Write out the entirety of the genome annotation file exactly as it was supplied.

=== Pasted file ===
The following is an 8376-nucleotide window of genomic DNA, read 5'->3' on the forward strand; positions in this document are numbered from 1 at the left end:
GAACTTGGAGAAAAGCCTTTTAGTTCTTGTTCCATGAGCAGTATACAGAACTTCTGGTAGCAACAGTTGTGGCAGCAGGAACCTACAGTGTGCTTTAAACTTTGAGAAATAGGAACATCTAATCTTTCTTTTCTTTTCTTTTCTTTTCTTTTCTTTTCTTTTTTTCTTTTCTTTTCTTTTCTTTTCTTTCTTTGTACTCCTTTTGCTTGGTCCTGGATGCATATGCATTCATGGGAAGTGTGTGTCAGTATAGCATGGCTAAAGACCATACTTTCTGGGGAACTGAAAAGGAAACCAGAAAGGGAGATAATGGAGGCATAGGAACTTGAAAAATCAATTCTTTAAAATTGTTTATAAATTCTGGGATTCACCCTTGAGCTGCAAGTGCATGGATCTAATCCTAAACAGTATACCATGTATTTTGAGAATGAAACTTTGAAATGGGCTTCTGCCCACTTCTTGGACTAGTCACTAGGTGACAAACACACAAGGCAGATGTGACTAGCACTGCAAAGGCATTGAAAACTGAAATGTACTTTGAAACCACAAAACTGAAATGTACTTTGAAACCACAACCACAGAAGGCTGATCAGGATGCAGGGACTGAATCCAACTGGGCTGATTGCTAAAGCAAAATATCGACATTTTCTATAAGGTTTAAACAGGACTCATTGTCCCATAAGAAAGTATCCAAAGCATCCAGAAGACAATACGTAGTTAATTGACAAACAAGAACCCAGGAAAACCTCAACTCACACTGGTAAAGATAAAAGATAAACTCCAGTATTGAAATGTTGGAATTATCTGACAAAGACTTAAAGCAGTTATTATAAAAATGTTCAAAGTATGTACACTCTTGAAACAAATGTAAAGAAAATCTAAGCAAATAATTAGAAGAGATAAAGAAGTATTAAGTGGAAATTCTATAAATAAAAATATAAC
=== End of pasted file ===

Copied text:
The following is an 8376-nucleotide window of genomic DNA, read 5'->3' on the forward strand; positions in this document are numbered from 1 at the left end:
GAACTTGGAGAAAAGCCTTTTAGTTCTTGTTCCATGAGCAGTATACAGAACTTCTGGTAGCAACAGTTGTGGCAGCAGGAACCTACAGTGTGCTTTAAACTTTGAGAAATAGGAACATCTAATCTTTCTTTTCTTTTCTTTTCTTTTCTTTTCTTTTCTTTTTTTCTTTTCTTTTCTTTTCTTTTCTTTCTTTGTACTCCTTTTGCTTGGTCCTGGATGCATATGCATTCATGGGAAGTGTGTGTCAGTATAGCATGGCTAAAGACCATACTTTCTGGGGAACTGAAAAGGAAACCAGAAAGGGAGATAATGGAGGCATAGGAACTTGAAAAATCAATTCTTTAAAATTGTTTATAAATTCTGGGATTCACCCTTGAGCTGCAAGTGCATGGATCTAATCCTAAACAGTATACCATGTATTTTGAGAATGAAACTTTGAAATGGGCTTCTGCCCACTTCTTGGACTAGTCACTAGGTGACAAACACACAAGGCAGATGTGACTAGCACTGCAAAGGCATTGAAAACTGAAATGTACTTTGAAACCACAAAACTGAAATGTACTTTGAAACCACAACCACAGAAGGCTGATCAGGATGCAGGGACTGAATCCAACTGGGCTGATTGCTAAAGCAAAATATCGACATTTTCTATAAGGTTTAAACAGGACTCATTGTCCCATAAGAAAGTATCCAAAGCATCCAGAAGACAATACGTAGTTAATTGACAAACAAGAACCCAGGAAAACCTCAACTCACACTGGTAAAGATAAAAGATAAACTCCAGTATTGAAATGTTGGAATTATCTGACAAAGACTTAAAGCAGTTATTATAAAAATGTTCAAAGTATGTACACTCTTGAAACAAATGTAAAGAAAATCTAAGCAAATAATTAGAAGAGATAAAGAAGTATTAAGTGGAAATTCTATAAATAAAAATATAAC